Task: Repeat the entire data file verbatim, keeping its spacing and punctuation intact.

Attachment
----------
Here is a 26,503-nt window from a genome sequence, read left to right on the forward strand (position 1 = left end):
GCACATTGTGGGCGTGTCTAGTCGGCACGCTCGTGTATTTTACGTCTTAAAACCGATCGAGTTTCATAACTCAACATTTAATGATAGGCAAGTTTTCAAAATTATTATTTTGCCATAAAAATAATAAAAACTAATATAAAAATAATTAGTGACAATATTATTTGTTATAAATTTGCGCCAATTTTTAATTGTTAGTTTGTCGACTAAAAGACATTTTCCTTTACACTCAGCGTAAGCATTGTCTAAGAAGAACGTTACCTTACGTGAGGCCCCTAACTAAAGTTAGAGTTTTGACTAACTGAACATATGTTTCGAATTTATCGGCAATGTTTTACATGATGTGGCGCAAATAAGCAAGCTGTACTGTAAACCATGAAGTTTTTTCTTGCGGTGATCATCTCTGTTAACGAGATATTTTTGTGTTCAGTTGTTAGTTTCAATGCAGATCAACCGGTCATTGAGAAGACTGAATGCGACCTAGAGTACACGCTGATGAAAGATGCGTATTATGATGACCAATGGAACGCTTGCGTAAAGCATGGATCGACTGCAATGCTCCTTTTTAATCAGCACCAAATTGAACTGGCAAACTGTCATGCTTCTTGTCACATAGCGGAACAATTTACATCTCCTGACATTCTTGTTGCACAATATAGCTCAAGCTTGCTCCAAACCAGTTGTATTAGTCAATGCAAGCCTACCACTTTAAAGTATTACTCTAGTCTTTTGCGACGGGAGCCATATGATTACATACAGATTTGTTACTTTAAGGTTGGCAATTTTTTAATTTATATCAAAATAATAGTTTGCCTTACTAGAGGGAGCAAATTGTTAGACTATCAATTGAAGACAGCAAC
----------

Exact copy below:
Here is a 26,503-nt window from a genome sequence, read left to right on the forward strand (position 1 = left end):
GCACATTGTGGGCGTGTCTAGTCGGCACGCTCGTGTATTTTACGTCTTAAAACCGATCGAGTTTCATAACTCAACATTTAATGATAGGCAAGTTTTCAAAATTATTATTTTGCCATAAAAATAATAAAAACTAATATAAAAATAATTAGTGACAATATTATTTGTTATAAATTTGCGCCAATTTTTAATTGTTAGTTTGTCGACTAAAAGACATTTTCCTTTACACTCAGCGTAAGCATTGTCTAAGAAGAACGTTACCTTACGTGAGGCCCCTAACTAAAGTTAGAGTTTTGACTAACTGAACATATGTTTCGAATTTATCGGCAATGTTTTACATGATGTGGCGCAAATAAGCAAGCTGTACTGTAAACCATGAAGTTTTTTCTTGCGGTGATCATCTCTGTTAACGAGATATTTTTGTGTTCAGTTGTTAGTTTCAATGCAGATCAACCGGTCATTGAGAAGACTGAATGCGACCTAGAGTACACGCTGATGAAAGATGCGTATTATGATGACCAATGGAACGCTTGCGTAAAGCATGGATCGACTGCAATGCTCCTTTTTAATCAGCACCAAATTGAACTGGCAAACTGTCATGCTTCTTGTCACATAGCGGAACAATTTACATCTCCTGACATTCTTGTTGCACAATATAGCTCAAGCTTGCTCCAAACCAGTTGTATTAGTCAATGCAAGCCTACCACTTTAAAGTATTACTCTAGTCTTTTGCGACGGGAGCCATATGATTACATACAGATTTGTTACTTTAAGGTTGGCAATTTTTTAATTTATATCAAAATAATAGTTTGCCTTACTAGAGGGAGCAAATTGTTAGACTATCAATTGAAGACAGCAAC